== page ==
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Trust provider rejects trade bodies’ views on segregation of funds

A leading provider of travel trusts has opposed calls from trade bodies for the CAA to reconsider its view that segregating customer payments could ease the financial demands of merchant acquirers on tour operators and agents.

The CAA, which is still considering the more than 300 responses to its consultation on potential reforms to Atol, wants segregated customer payments, most likely in trust accounts, to become a condition of Atol licensing not just for Atol holders but for agents selling their holidays.

It argued: “The existence of segregated monies may provide comfort to merchant acquirers that they will be less exposed to insolvency risk and may make reduced or zero demand for security.”

However, the Association of Atol Companies (AAC) challenged that view in its response to the CAA’s Atol Reform consultation, with its interpretation echoed by the Advantage Travel Partnership.

Tom Clay, chief financial officer of Protected Trust Services, insisted the CAA was correct in its assertion.

He said: “The CAA in its Atol consultation says that ‘segregation of consumer money may provide comfort to merchant acquirers that they will be less exposed to insolvency risk’. The experience of Protected Trust Services (PTS) demonstrates that there is no may about it. This is definitely the case.

“Card acquirers regard travel as a cautious sector because holidays are paid for months before travel and if the money is not paid into trust, the acquirer does not know what the consumers’ funds will be spent on.

“Card acquirers cannot distinguish between licensable and non-licensable transactions on authorisation and whilst Atol may share the risk in licensable transactions, card acquirers have far less protection for non-licensable transactions. Therefore, they are very cautious about giving card acquiring to travel firms.”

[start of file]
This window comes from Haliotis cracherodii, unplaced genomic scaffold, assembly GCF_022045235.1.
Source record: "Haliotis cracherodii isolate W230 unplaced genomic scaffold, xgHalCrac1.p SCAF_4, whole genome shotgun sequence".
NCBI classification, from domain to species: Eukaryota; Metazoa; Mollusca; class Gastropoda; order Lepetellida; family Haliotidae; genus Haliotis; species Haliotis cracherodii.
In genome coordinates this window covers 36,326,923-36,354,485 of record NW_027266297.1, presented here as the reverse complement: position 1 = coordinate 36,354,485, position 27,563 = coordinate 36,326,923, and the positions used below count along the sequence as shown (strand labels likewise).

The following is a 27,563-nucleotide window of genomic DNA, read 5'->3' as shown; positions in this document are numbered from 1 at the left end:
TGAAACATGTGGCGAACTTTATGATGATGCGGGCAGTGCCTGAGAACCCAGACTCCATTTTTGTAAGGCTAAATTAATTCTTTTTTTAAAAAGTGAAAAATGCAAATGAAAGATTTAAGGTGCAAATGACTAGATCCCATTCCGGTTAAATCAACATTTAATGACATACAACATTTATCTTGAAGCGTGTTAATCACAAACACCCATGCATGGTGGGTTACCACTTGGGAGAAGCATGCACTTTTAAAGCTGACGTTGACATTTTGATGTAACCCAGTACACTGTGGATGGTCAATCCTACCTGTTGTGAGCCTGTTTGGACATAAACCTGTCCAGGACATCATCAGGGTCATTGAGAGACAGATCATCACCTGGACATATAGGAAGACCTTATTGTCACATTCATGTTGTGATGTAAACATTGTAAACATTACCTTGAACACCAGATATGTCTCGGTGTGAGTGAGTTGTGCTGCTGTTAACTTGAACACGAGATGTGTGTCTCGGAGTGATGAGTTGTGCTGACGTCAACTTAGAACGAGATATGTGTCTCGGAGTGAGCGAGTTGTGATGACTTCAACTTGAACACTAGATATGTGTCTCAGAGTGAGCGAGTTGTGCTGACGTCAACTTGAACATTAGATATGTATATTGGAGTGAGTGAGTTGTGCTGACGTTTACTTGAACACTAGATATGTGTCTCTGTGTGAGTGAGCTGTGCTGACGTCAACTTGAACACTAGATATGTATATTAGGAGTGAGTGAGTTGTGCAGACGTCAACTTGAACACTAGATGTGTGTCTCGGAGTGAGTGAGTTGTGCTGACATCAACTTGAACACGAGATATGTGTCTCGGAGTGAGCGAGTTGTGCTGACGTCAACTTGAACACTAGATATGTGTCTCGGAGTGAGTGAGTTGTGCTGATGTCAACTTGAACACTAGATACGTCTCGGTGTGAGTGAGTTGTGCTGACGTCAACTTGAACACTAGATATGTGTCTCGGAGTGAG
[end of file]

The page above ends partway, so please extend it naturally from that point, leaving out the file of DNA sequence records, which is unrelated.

Clay added: “With a properly run trust account the position is different. If the card acquirer can be certain that the only possible use of a consumer’s money before travel is a supplier payment for that specific consumer’s holiday, then the risk is much reduced – by 95%, according to the credit department of one card acquirer dealing with PTS.

“Further proof is given by the many introductions we have received from card acquirers. Often they have told their existing travel customers that if they wish to continue to have card acquiring, the acquirer would like them to hold consumers’ money in trust.”

Clay argued that the segregation “made sense for travel as a whole”, arguing: “Consumer money is client money and should be segregated as client money is segregated in law, accountancy and insurance.”

He added: “For all travel businesses to benefit from good merchant rates and to enhance relationships with merchant acquirers we must work together and understand one another’s position.

“As an industry we must move forwards and learn from the past two years. By strengthening our stakeholders’ positions, such as merchant acquirers, we strengthen the entire travel industry’s position and we will be stronger together.”

A consultation on Atol reform was launched in April 2021, and the Civil Aviation Authority is currently in the process of considering more than 300 responses.

Michael Budge, head of Atol licencing, said: “We are undertaking an impact assessment of these different options to determine their suitability.

“We would like to reaffirm that no decision has yet been made and that the Civil Aviation Authority will be considering all evidence and opinions provided to us.

“Our proposals for changes will be set out in the second consultation document which is due for publication in spring 2022. At that point, Atol holders and other stakeholders will be able to further comment on the proposals, prior to any changes being made or transition period starting.”

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